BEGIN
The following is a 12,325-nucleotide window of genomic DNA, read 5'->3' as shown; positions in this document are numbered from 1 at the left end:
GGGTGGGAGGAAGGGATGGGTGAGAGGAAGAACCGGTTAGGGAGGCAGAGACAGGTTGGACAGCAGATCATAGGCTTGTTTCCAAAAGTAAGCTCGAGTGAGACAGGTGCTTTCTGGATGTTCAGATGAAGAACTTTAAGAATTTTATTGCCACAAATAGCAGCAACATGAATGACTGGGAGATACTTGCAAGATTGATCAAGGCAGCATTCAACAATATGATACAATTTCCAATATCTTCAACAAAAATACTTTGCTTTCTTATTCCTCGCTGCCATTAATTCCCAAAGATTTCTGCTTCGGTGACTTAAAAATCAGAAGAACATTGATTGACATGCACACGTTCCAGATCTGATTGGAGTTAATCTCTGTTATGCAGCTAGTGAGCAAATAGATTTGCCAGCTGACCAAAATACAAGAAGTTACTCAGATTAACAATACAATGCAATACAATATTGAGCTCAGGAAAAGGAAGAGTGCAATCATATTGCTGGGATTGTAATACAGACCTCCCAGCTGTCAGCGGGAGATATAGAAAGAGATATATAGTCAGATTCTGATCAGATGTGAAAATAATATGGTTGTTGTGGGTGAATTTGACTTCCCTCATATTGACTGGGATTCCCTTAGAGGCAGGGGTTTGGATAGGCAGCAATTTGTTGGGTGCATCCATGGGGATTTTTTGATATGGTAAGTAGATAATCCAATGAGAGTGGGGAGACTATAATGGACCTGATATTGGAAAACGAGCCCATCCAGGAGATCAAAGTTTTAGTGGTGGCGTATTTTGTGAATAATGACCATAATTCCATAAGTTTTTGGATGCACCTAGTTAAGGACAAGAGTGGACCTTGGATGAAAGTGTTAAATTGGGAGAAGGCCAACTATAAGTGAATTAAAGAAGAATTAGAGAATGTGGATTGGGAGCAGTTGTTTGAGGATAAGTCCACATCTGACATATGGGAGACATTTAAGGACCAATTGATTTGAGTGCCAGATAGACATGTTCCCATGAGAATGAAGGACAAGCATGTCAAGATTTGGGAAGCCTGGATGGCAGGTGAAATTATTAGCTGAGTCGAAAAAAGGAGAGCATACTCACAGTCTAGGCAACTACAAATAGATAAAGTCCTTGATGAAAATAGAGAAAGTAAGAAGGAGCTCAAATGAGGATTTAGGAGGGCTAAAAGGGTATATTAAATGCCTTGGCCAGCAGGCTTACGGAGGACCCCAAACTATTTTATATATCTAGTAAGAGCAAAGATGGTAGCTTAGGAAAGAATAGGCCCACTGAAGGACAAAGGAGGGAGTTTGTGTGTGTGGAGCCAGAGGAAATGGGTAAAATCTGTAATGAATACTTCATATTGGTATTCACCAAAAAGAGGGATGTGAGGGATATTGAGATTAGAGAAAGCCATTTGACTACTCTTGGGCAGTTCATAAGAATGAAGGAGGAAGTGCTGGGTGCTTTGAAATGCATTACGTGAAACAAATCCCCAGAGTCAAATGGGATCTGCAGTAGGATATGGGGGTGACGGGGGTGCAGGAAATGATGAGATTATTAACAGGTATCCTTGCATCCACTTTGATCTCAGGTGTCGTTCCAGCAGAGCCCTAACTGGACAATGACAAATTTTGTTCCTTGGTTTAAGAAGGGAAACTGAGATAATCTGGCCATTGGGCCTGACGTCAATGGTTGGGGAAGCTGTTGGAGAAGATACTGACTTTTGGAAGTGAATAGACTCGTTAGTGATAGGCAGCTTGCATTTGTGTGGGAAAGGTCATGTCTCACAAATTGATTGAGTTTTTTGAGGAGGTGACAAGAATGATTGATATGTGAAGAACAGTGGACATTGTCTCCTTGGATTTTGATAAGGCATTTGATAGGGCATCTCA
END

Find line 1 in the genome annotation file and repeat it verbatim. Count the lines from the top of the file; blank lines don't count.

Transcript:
The following is a 12,325-nucleotide window of genomic DNA, read 5'->3' as shown; positions in this document are numbered from 1 at the left end: